The tables have turned; IT professionals no longer have the power in the job market and employers are now calling the shots.
With the slowing economy IT professionals can no longer pick and choose and are unwilling to take the risks they were taking just a few months ago, according to Lina Papillo, IT director at recruitment agency Robert Walters.
"Six months ago, we were seeing employers competing for the best staff with candidates commanding sign-on bonuses, stock options, huge salaries and training; but now we are seeing recruitment freezes and the search for security," she said.
Zurich CIO Joe Deragon agrees but warns there is no "secure organisation" when seeking employment.
Tony Welsh, general manager IS, QR (formerly Queensland Rail) believes employers are now demanding more from candidates as part of the belt tightening.
"In a tight market, candidates will take what comes - there is no such thing as a secure organisation these days," he said.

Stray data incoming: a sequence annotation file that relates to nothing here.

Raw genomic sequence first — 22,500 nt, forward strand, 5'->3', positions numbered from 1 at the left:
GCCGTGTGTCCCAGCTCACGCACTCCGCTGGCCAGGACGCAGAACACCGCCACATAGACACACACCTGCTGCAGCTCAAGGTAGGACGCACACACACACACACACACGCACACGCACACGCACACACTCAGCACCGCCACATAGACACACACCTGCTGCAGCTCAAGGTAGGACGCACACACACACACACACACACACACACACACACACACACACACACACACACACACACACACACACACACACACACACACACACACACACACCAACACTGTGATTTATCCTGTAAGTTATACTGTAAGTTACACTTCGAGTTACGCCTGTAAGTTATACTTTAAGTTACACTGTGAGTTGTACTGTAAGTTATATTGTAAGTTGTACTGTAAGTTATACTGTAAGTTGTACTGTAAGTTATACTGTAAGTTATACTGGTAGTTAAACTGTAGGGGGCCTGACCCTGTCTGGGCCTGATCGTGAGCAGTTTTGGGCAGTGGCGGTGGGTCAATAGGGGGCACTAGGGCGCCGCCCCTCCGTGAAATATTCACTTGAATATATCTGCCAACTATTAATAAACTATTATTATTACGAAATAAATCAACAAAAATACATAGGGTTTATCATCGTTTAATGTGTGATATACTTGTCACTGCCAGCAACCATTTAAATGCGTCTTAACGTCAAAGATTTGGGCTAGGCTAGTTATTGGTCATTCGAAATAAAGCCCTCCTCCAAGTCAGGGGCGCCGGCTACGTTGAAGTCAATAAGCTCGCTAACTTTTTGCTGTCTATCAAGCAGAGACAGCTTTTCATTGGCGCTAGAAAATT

Globalise technology director Steven Traurig said companies are becoming more "choosy", forcing IT professionals to play the waiting game to land the job they are seeking.
"I don't think we are in a doom and gloom situation as the economy is bottoming out; I think that any candidate would be foolish to just jump into any position without careful consideration. They would find themselves looking for about three months anyway because it is a buyer's market," Traurig said.
"With the layoffs, the dot-bombs and the general dip in the economy there is a lot of re-assessment going on of budgets, directions and short to medium term strategies that directly affects hiring."
According to Taurig, while there are more candidates in the market, the best ones are always in demand, regardless of the market.
Indicators from the Robert Walters agency confirm this showing a larger pool of candidates for most IT jobs.
"They now have the luxury of being fussier about the candidates they want and are taking longer to make hiring decisions. They want to see more candidates and are being more thorough on reference checking," Papillo said.
Papillo said employers were also less tolerant of job-hopping than they had been six months ago, saying candidates and employers want more stability.
However, she said the tables may turn again as the ecomony starts to pick up again.